Event organizer estimates more than 300 boats participated
Hundreds of boaters from around the area met at Port Edward Restaurant in Algonquin to take part in a boat parade in support of President Donald Trump on Sunday, with some traveling as far north as McHenry, the event organizer said.
Barrington Hills resident Steven Riggio said the idea for the Trump-themed boat parade came from a discussion he was having with fellow members of "Fleet 17," a local boating group.
“We were just talking about how our president was getting beat up and said, you know, why don't we just grab some flags and do a little flotilla to just let him know that there are some people out here that really do appreciate what he's doing,” he said.
The initial conversations took place over the summer, but Riggio said he wanted to organize the event as close to the November election as possible while still planning it before it got too cold.
After posting a few call-outs on Facebook, Riggio noticed that the event had been picked up by seven different boating clubs in the area.
“It just started to grow quickly,” he said.
On Sunday morning, boaters began gathering in the no-wake zone in front of Port Edward Restaurant in Algonquin at 10 a.m. and Riggio said there were at least 100 boats by 11 a.m.
At 11:45 a.m., three former Navy pilots flew over Port Edward in formation as part of the event, Riggio said. At noon, event organizers let off a loud horn to signify the start of the parade and the boats began heading north.
After the parade began, Riggio noticed that someone had painted the grass of a nearby sledding hill in Fox River Grove to read "Trump 2020," which he said added to the spirit of the event.
Fox River Grove Parks Department officials were not quite as enthused when they found the political message on village property Sunday morning, Village President Robert Nunamaker said in an interview Monday.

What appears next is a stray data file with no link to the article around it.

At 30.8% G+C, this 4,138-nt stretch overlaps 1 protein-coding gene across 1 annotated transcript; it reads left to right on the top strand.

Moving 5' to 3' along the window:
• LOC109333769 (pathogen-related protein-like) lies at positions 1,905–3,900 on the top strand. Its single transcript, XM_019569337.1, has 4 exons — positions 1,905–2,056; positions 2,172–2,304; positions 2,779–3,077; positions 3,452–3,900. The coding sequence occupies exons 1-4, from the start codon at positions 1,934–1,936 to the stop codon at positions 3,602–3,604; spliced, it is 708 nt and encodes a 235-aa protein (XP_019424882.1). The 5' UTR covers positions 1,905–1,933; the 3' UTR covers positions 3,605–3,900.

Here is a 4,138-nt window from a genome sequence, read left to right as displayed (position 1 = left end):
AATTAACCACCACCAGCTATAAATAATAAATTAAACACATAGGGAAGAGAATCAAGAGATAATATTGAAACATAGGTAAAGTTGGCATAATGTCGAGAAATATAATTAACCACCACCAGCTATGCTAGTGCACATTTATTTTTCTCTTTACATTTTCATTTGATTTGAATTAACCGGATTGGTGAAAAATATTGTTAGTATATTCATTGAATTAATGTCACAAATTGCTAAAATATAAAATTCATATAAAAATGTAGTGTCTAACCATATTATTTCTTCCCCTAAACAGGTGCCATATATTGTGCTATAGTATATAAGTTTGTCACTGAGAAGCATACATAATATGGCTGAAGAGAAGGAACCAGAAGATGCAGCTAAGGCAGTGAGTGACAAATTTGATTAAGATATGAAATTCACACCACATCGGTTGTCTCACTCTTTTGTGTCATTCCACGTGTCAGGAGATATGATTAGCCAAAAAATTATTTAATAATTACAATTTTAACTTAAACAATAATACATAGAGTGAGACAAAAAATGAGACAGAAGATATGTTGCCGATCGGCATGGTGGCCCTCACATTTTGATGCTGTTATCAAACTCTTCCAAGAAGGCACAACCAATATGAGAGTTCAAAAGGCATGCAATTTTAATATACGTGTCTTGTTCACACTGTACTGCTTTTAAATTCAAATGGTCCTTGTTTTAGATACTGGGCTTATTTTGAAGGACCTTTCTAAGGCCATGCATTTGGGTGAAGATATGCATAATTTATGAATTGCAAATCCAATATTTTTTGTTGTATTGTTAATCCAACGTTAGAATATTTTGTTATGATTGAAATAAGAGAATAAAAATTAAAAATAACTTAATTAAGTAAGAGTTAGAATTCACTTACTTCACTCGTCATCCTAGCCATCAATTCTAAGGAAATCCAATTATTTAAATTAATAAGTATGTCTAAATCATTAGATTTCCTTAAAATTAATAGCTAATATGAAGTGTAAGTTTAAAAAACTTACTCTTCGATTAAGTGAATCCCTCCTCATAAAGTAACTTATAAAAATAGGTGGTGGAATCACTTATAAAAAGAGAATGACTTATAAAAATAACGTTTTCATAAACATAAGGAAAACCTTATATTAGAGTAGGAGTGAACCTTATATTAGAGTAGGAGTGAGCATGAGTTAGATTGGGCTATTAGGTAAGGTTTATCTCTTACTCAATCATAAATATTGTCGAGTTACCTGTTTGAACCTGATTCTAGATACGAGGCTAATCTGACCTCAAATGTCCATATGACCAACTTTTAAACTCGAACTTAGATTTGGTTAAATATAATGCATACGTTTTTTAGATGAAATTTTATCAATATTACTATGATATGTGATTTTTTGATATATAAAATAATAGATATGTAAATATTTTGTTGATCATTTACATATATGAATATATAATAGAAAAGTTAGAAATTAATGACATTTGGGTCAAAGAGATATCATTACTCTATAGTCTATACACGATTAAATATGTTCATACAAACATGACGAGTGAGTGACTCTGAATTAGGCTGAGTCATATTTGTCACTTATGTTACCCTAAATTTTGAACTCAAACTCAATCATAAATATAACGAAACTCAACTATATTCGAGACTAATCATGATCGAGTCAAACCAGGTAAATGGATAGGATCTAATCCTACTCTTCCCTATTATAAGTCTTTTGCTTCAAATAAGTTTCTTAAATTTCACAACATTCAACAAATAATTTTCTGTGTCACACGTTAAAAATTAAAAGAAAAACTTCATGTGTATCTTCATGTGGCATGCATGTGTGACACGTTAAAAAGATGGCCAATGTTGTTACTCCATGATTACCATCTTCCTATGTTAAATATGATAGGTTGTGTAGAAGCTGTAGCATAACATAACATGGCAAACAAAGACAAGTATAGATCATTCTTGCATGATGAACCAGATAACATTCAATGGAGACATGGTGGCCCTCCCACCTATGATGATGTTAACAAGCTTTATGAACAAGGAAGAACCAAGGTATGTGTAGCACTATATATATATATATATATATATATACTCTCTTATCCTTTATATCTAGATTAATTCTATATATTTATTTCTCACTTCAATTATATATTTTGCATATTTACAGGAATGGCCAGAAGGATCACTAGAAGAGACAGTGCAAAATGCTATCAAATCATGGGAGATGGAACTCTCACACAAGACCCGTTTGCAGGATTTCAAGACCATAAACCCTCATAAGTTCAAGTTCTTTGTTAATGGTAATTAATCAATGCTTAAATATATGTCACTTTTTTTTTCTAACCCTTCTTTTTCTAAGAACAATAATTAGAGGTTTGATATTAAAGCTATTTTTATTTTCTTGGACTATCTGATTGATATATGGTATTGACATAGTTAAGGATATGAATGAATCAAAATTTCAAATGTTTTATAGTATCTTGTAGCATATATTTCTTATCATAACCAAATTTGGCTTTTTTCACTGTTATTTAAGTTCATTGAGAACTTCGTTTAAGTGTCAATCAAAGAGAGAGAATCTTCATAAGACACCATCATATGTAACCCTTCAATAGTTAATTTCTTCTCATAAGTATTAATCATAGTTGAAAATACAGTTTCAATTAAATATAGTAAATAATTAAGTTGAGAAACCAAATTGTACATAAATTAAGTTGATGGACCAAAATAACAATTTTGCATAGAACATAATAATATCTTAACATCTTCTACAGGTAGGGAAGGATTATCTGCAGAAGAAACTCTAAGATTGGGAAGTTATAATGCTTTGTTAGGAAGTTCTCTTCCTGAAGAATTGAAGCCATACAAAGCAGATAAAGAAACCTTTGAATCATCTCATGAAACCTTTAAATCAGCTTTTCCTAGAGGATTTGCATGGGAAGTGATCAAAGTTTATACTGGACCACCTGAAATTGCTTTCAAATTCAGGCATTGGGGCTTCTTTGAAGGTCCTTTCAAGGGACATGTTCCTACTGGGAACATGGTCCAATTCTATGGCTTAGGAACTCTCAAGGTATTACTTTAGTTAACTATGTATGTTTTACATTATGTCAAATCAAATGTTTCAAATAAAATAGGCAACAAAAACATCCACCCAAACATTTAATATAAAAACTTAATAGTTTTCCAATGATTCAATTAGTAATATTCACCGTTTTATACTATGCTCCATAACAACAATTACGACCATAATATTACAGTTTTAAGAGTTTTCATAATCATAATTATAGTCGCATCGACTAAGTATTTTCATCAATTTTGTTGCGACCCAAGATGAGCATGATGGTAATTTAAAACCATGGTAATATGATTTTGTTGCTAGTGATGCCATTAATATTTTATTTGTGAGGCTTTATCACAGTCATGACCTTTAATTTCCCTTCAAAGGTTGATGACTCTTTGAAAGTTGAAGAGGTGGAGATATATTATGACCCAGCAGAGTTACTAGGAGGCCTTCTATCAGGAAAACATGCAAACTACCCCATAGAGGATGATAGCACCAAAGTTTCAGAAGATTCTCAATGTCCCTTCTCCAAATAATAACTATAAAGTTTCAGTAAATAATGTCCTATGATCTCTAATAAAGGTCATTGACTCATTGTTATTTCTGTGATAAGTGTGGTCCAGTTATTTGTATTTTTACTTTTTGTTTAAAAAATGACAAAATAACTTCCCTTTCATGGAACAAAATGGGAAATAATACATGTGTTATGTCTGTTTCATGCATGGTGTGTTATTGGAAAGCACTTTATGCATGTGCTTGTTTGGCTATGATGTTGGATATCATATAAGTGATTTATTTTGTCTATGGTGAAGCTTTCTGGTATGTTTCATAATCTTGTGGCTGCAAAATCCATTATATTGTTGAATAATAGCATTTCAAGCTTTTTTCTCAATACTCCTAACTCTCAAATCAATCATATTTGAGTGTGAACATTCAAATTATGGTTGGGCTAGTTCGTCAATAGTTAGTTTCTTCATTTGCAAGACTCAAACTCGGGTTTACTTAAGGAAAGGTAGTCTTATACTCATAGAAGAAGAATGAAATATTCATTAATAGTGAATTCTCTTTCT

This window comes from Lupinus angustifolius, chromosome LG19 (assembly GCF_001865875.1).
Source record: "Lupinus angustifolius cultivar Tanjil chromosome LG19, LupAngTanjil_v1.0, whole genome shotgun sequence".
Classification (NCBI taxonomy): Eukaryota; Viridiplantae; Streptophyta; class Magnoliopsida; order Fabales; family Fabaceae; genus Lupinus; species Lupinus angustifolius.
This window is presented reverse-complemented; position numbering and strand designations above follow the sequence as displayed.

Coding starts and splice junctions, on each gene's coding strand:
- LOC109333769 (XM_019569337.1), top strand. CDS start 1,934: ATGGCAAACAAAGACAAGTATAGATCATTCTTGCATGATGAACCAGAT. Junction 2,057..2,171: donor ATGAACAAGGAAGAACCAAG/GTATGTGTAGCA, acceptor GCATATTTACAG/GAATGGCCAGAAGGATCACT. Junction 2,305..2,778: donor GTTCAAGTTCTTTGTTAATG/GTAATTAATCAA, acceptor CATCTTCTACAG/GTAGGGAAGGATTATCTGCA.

"It did cause the parks department to have to go out and mow the grass down and wash off most of the paint," Nunamaker said. "Obviously, there is a cost to the village to go out there and clean that all up.... They had to use high-powered hoses and brushes to take most of the paint off."
The message was likely painted late Saturday night or early Sunday morning, he said. The act violates a village ordinance against defacing public property with political messages and is considered a class A misdemeanor, he said.
The village is working with the Fox River Grove Police Department to look into the incident further and will be reviewing nearby surveillance footage. Nunamaker asked anyone with knowledge of who might have painted the message to reach out to the police department.
Nunamaker said he has no reason to believe the incident was connected to Sunday's Trump boat parade, adding that the two events were likely "just a coincidence."
As the boats proceeded along the river Sunday afternoon, Riggio recounted seeing "thousands of spectators lining the shores" of the river. Many spectators held signs or flags of their own and cheered as the boaters drove past, he said.
“The event turned out to be a huge success, much further than I would have ever imagined it to be,” Riggio said. “I was overwhelmed.”
Riggio said he asked a homeowner who lives on Haegers Bend in Algonquin to sit out and count the boats as they drove and they reported back that there were 316 boats in total. More boats joined the parade along the way, so Riggio said he thinks the real count is "likely even higher."
The McHenry County Sheriff's Office assigned a marine unit to monitor the event and did not report any incidents, Deputy Sandra Rogers said in a statement.
Four Fox River Grove police officers were also on duty and monitoring the event along with the Cary Police Department and the sheriff's office, Fox River Grove Police Chief Eric Waitrovich said.
The boat parade ran from 10 a.m. to 5 p.m. for some, but others dropped off at riverside bars and restaurants like the Broken Oar in Port Barrington or Kief's Reef in McHenry, Riggio said.
Sunday's event was the second Trump-inspired boat parade this month, with the first being organized on the Chain O' Lakes on Sept. 6, according to earlier reporting by the Northwest Herald.